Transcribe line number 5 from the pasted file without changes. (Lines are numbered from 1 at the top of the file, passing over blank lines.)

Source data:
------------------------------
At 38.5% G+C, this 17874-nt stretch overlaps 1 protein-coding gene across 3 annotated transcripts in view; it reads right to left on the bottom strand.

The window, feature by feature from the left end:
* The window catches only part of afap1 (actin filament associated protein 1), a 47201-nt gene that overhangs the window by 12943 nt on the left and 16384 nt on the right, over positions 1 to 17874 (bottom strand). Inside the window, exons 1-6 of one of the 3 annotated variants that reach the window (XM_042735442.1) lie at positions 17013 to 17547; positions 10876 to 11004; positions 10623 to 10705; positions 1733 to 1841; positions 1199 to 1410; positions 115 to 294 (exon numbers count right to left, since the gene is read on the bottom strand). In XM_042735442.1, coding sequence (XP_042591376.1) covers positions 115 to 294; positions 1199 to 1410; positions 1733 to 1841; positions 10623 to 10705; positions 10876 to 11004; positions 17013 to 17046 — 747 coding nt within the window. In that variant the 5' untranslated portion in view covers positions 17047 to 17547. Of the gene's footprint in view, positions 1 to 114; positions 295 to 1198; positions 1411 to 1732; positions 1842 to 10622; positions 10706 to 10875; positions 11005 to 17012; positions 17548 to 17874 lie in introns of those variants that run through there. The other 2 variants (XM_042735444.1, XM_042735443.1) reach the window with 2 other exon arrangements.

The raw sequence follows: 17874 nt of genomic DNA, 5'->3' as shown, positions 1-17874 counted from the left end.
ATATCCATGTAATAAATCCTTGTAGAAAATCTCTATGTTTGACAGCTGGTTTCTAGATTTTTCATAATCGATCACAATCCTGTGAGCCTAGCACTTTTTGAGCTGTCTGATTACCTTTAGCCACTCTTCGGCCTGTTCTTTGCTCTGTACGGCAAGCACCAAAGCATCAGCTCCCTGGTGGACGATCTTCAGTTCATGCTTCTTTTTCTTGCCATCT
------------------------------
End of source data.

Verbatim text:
ATATCCATGTAATAAATCCTTGTAGAAAATCTCTATGTTTGACAGCTGGTTTCTAGATTTTTCATAATCGATCACAATCCTGTGAGCCTAGCACTTTTTGAGCTGTCTGATTACCTTTAGCCACTCTTCGGCCTGTTCTTTGCTCTGTACGGCAAGCACCAAAGCATCAGCTCCCTGGTGGACGATCTTCAGTTCATGCTTCTTTTTCTTGCCATCT